..and not being able to weather round or double Cape Clear, in Ireland, on account of the severe storm which arose upon the bow, he was forced to make for the land with these three ships, which, as I say, were of the largest size, and to anchor more than half a league from the shore, where we remained for four days without being able to make any provision, nor could it even be made. On the fifth day there sprang up so great a storm on our beam, with a sea up to the heavens, so that the cables could not hold nor the sails serve us, and we were driven ashore with all three ships upon a beach, covered with very fine sand, shut in on one side and the other by great rocks. The likes of this had never been seen for, within the hour, our three ships broke up completely, with less than three hundred men surviving. Over a thousand drowned among them many important people, captains, gentlemen and regular officers....many men drowned inside the ships, while others jumped into the water never to come up again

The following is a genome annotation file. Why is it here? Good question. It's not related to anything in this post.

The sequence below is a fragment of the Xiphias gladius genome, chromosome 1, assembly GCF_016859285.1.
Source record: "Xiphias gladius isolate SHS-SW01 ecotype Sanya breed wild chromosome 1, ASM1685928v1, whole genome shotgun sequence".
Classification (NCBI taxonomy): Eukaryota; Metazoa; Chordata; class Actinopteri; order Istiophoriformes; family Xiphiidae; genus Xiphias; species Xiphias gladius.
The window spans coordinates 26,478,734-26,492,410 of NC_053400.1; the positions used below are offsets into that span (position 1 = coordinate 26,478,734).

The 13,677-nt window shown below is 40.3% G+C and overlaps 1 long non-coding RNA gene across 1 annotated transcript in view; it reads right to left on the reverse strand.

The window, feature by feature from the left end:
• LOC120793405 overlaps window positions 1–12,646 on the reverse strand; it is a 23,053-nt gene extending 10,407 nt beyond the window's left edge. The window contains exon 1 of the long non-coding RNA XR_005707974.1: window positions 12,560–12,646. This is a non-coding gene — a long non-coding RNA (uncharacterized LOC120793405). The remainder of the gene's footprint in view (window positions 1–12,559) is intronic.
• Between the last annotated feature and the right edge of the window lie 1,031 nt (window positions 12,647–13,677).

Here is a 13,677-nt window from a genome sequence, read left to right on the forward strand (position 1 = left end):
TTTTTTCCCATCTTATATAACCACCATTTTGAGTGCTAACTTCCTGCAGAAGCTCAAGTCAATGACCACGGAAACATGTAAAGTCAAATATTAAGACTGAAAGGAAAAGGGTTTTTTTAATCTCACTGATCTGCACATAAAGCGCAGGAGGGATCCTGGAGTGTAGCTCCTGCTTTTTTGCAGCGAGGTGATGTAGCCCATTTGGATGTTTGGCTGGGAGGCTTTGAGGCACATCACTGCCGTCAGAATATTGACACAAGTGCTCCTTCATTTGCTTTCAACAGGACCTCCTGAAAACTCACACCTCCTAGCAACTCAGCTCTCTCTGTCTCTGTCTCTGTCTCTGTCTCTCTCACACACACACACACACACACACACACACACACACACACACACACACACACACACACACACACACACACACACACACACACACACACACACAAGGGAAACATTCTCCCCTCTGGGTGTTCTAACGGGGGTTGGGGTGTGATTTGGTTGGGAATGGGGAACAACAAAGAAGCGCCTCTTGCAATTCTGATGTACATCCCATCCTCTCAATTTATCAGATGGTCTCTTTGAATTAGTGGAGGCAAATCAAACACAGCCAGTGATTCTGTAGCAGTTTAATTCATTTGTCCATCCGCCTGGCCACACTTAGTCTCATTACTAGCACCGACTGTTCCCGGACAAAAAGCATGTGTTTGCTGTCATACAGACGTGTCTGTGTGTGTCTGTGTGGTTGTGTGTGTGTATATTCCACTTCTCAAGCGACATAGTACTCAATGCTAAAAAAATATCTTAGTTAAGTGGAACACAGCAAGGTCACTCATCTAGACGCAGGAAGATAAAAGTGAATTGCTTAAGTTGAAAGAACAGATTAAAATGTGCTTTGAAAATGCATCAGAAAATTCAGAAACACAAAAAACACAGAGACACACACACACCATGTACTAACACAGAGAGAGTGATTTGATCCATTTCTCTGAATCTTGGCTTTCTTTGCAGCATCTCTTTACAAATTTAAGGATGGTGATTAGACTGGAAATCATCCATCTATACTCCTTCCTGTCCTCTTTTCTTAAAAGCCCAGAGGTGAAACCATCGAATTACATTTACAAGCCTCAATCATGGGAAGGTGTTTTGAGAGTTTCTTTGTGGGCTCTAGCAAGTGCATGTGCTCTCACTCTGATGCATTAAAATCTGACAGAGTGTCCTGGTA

— Captain Francisco de Cuellar

Wrecksite[edit]

The site consists of three locations roughly parallel to the shore, marked by the discovery team as sites 1, 2 and 3. The state of preservation of the wrecks is unknown, but thought to be very good both in organic remains and in the remains of the articulated timber hulls of the ships so far recorded. Further excavations took place in 2015 after timber wreckage was found on the shore.[1] Six cannon were recovered, making nine in total so far recovered from the wreck of the Juliana.[2]

Site 1[edit]